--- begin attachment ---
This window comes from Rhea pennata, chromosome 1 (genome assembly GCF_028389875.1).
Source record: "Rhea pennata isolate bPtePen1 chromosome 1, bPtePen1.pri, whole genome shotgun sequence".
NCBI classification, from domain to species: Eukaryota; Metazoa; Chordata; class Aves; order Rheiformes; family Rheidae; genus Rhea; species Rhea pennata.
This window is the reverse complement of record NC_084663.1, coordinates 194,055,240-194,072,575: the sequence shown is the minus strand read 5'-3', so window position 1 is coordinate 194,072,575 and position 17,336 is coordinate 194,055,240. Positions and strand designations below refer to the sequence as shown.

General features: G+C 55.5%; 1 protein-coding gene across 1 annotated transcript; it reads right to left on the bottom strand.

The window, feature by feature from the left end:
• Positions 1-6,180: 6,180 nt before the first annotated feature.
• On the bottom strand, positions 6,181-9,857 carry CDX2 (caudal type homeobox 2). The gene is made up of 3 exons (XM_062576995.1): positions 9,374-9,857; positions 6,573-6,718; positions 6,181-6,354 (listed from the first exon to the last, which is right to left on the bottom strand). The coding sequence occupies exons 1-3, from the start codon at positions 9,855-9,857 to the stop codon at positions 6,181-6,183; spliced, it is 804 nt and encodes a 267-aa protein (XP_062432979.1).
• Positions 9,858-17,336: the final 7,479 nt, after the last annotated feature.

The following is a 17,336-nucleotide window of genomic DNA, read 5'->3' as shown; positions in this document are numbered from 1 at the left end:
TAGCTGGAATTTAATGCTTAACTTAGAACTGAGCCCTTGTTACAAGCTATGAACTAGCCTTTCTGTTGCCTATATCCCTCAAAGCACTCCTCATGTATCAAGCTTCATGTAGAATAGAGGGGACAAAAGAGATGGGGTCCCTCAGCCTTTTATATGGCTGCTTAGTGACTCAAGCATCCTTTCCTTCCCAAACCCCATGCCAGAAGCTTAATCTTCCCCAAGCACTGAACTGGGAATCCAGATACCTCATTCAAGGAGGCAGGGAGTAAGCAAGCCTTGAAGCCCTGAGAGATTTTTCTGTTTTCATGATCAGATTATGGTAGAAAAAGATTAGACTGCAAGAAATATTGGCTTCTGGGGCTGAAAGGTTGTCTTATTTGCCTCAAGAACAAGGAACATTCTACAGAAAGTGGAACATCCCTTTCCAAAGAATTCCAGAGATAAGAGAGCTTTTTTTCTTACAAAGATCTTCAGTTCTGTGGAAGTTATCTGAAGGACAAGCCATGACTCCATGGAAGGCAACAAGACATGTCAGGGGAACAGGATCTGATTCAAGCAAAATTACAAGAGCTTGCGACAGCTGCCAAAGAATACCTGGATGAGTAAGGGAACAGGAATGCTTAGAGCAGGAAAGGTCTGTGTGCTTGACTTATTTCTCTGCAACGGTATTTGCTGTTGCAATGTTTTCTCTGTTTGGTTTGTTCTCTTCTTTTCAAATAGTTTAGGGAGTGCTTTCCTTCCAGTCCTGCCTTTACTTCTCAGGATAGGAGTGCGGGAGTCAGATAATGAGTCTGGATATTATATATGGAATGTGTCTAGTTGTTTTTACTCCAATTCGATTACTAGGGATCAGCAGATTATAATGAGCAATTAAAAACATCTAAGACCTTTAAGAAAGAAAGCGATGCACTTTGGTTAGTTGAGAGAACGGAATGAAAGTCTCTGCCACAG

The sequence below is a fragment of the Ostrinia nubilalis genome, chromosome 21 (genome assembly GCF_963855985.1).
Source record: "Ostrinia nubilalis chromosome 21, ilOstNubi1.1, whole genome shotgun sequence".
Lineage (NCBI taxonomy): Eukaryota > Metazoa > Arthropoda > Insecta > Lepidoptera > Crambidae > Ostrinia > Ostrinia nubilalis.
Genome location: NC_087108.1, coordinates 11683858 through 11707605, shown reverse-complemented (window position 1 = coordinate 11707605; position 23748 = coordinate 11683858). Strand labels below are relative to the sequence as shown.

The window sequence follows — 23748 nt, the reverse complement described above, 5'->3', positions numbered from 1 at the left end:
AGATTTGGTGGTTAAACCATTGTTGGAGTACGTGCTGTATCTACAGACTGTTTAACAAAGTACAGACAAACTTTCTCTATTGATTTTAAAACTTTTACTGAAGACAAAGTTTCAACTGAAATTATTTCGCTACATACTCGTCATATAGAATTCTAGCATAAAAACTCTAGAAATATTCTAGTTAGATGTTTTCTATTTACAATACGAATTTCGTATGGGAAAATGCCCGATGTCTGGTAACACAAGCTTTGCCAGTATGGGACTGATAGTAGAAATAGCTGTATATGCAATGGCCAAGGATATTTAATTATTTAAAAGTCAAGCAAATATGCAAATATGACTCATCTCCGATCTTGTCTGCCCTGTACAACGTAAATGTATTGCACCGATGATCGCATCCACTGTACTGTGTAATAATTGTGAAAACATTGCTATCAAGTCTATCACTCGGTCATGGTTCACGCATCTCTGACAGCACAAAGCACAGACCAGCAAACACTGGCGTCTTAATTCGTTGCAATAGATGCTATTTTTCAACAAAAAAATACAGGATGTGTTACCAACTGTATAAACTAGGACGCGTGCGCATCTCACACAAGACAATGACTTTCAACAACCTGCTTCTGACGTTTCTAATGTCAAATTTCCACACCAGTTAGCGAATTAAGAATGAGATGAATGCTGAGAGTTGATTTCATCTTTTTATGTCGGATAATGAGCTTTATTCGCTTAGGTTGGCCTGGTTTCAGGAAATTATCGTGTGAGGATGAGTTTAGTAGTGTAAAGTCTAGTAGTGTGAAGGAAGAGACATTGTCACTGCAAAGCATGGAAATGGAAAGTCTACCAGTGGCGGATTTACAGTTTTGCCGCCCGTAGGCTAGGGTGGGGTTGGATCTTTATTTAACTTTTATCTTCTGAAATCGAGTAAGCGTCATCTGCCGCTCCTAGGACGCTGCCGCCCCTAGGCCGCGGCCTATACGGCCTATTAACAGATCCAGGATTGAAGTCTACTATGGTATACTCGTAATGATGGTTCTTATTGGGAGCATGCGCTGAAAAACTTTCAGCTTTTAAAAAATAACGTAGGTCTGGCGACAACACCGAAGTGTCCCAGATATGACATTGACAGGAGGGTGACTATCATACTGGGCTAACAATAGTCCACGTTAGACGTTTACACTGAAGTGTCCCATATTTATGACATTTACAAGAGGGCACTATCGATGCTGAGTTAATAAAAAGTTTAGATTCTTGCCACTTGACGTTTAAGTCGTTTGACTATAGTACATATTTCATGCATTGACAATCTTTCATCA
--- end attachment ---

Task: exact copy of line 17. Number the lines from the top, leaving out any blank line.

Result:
AGATTTGGTGGTTAAACCATTGTTGGAGTACGTGCTGTATCTACAGACTGTTTAACAAAGTACAGACAAACTTTCTCTATTGATTTTAAAACTTTTACTGAAGACAAAGTTTCAACTGAAATTATTTCGCTACATACTCGTCATATAGAATTCTAGCATAAAAACTCTAGAAATATTCTAGTTAGATGTTTTCTATTTACAATACGAATTTCGTATGGGAAAATGCCCGATGTCTGGTAACACAAGCTTTGCCAGTATGGGACTGATAGTAGAAATAGCTGTATATGCAATGGCCAAGGATATTTAATTATTTAAAAGTCAAGCAAATATGCAAATATGACTCATCTCCGATCTTGTCTGCCCTGTACAACGTAAATGTATTGCACCGATGATCGCATCCACTGTACTGTGTAATAATTGTGAAAACATTGCTATCAAGTCTATCACTCGGTCATGGTTCACGCATCTCTGACAGCACAAAGCACAGACCAGCAAACACTGGCGTCTTAATTCGTTGCAATAGATGCTATTTTTCAACAAAAAAATACAGGATGTGTTACCAACTGTATAAACTAGGACGCGTGCGCATCTCACACAAGACAATGACTTTCAACAACCTGCTTCTGACGTTTCTAATGTCAAATTTCCACACCAGTTAGCGAATTAAGAATGAGATGAATGCTGAGAGTTGATTTCATCTTTTTATGTCGGATAATGAGCTTTATTCGCTTAGGTTGGCCTGGTTTCAGGAAATTATCGTGTGAGGATGAGTTTAGTAGTGTAAAGTCTAGTAGTGTGAAGGAAGAGACATTGTCACTGCAAAGCATGGAAATGGAAAGTCTACCAGTGGCGGATTTACAGTTTTGCCGCCCGTAGGCTAGGGTGGGGTTGGATCTTTATTTAACTTTTATCTTCTGAAATCGAGTAAGCGTCATCTGCCGCTCCTAGGACGCTGCCGCCCCTAGGCCGCGGCCTATACGGCCTATTAACAGATCCAGGATTGAAGTCTACTATGGTATACTCGTAATGATGGTTCTTATTGGGAGCATGCGCTGAAAAACTTTCAGCTTTTAAAAAATAACGTAGGTCTGGCGACAACACCGAAGTGTCCCAGATATGACATTGACAGGAGGGTGACTATCATACTGGGCTAACAATAGTCCACGTTAGACGTTTACACTGAAGTGTCCCATATTTATGACATTTACAAGAGGGCACTATCGATGCTGAGTTAATAAAAAGTTTAGATTCTTGCCACTTGACGTTTAAGTCGTTTGACTATAGTACATATTTCATGCATTGACAATCTTTCATCA